The NASCAR Sprint Cup Series made its annual spring journey to the Lone Star State for the running of the Samsung 500 at Texas Motor Speedway this past weekend. They tell me that everything is bigger in Texas; and apparently, this adage can be applied to the problems of some bubble teams. There’s bickering at Petty Enterprises, sponsor issues at Michael Waltrip Racing, and Chip Ganassi seems to be of the belief that there needs to be some personnel changes on his No. 40 team currently driven by former open wheeler Dario Franchitti. All of this only seven races into the year; who says Silly Season in NASCAR ever stops?
In addition, UPS announced this week they are reviewing their sponsorship of the No. 44 car, now driven by David Reutimann after Dale Jarrett‘s retirement and currently outside the Top 35 in car owner points. They have stated they’re currently looking at five different teams, including MWR’s No. 44, to support for 2009 and beyond.
According to UPS, they are “looking to compete for championships” and want a “rockstar” driver like they had with Jarrett in his heyday. Maybe it’s just me, but I never associated DJ with being a rockstar; and hey, it’s their money. Nevertheless, it’s just another news bite that has Reutimann behind the 8-ball for a team that is once again struggling to compete with the Big Boys on the NASCAR circuit.
As the weekend progressed, the news bites didn’t stop popping up. Franchitti was one of just three cars not to qualify Friday afternoon, prompting Chip Ganassi to state on Sirius Satellite Radio on Sunday morning, “Frankly, there are 46 cars there and if you can’t beat three of them, that’s pretty pathetic.” One of those on the DNQ list was also Petty Enterprises’ No. 45, driven by Chad McCumbee; but prior to qualifying, Petty said it wasn’t his decision to be taken out of the car and replaced with the rookie for just one week.
The differs from Robbie Loomis’s account; the Vice President of Competition at Petty Enterprises claimed it was Petty’s call. Both were hoping to get some good feedback from a different driver to help get the team going in the right direction, similar to what team Red Bull has done with the No. 84. You would think to accomplish that, they would have turned to a veteran such as Sterling Marlin or Ward Burton; instead, they turned to McCumbee, who failed to even qualify to Sunday’s race.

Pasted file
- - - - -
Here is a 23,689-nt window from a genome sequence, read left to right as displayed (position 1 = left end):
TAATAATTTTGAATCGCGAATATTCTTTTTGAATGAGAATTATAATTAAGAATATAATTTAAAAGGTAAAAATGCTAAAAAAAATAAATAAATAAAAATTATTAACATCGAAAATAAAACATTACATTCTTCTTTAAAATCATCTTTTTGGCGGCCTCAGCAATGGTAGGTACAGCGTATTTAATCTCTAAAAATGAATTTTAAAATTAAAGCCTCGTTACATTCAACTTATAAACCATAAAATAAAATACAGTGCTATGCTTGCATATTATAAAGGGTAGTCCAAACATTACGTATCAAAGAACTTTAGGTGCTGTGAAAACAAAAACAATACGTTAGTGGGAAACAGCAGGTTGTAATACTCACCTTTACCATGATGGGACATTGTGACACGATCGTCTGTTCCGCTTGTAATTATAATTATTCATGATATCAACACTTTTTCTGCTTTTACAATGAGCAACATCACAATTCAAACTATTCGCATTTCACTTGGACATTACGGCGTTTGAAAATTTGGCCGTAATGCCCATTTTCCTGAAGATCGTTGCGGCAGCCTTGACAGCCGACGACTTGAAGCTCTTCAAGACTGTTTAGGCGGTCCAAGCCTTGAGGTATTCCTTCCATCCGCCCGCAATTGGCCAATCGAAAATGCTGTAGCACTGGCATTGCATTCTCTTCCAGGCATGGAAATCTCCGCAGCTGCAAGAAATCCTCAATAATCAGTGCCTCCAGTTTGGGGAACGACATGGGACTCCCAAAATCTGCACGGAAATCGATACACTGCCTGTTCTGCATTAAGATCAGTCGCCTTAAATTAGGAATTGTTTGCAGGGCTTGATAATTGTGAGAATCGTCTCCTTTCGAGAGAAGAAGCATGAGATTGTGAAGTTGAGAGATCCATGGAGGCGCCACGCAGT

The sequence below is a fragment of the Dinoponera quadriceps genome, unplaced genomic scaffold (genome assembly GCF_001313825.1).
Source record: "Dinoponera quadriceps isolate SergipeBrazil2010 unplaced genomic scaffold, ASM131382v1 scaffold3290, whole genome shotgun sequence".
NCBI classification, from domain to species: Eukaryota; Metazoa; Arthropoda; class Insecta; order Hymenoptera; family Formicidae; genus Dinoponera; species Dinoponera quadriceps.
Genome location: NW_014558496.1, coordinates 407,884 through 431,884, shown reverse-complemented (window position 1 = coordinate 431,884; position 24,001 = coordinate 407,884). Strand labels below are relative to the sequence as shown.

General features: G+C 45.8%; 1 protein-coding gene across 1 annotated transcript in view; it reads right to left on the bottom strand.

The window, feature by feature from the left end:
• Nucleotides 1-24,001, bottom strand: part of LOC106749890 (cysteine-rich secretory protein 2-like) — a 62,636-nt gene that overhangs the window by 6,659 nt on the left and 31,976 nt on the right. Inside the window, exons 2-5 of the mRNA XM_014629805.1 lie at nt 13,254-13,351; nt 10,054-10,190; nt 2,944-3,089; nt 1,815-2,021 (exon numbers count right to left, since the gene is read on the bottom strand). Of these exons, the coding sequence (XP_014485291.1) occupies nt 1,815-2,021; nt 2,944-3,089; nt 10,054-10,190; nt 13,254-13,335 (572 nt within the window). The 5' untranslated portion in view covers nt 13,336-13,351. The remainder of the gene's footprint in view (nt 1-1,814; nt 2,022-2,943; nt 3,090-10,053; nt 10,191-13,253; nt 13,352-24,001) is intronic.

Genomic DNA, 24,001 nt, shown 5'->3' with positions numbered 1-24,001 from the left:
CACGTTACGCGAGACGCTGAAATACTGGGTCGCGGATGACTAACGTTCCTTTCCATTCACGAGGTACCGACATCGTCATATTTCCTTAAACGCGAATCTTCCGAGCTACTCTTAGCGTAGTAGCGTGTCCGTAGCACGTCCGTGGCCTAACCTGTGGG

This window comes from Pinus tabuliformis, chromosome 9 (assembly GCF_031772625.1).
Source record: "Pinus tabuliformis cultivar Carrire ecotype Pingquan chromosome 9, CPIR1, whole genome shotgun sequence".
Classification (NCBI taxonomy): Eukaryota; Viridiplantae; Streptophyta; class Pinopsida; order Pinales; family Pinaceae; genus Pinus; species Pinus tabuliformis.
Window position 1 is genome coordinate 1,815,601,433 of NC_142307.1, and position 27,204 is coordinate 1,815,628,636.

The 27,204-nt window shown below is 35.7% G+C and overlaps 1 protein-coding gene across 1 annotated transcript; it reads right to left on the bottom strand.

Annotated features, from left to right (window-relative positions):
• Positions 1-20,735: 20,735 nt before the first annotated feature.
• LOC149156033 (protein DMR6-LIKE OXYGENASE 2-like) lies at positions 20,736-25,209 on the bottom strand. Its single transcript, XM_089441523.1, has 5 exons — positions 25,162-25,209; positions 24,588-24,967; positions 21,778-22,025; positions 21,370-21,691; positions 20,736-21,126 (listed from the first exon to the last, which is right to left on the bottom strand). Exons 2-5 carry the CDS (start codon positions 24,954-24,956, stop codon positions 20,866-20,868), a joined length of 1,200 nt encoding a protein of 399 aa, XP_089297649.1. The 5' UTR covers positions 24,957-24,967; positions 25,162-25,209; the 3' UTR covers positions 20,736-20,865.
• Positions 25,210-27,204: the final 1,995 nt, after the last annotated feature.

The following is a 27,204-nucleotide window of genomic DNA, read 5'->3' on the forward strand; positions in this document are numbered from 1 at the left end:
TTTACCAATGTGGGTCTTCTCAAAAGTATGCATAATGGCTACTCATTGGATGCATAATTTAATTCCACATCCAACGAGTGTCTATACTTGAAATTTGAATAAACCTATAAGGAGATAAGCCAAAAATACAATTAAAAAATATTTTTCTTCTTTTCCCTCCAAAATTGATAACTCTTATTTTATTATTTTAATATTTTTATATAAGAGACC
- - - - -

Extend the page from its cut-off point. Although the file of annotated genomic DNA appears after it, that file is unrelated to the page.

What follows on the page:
Just think; all this news happened even before the race reshaped this week’s Top 35! Here are this week’s biggest Winners and Losers after the Lone Star State made another program a lonely outsider to their locked-in qualifying luxury:
Since we’re racing in Texas, I’m gonna say it; Jamie McMurray has driven off into the sunset. On the strength of another strong finish (14th), he moved from 31st to 25th in points, probably bidding farewell to the qualifying bubble for good. McMurray’s Roush Fenway Racing team now will undoubtedly change their focus towards making a run at the Chase for the Cup. Say hi to the guys at the top end of the points for us, Jamie!
While there’s normally not a whole lot to celebrate about a 32nd-place finish, Sam Hornish Jr. took advantage of a generally lackluster showing of the cars around the bubble and was able to work his way up to 34th in owner points. It wasn’t always pretty – the rookie got into a few on-track skirmishes which damaged the front end of his Mobil 1 Dodge – but he held on for a 32nd-place finish, thus guaranteeing his No. 77 Penske Dodge a starting spot next week when the series moves to Phoenix.
And lastly, we have Dave Blaney. Bill Davis’s No. 22 Caterpillar Toyota didn’t move into the Top 35 in owner points, but he did move up two spots from 39th to 37th with his season-best performance of 21st on the 1.5-mile oval. More importantly, Blaney closed the gap separating him from that all-important 35th spot from 65 points to just 23; and with new general manager Marty Gaunt coming on board, it appears changes are on the way to make this team even more competitive in the coming weeks.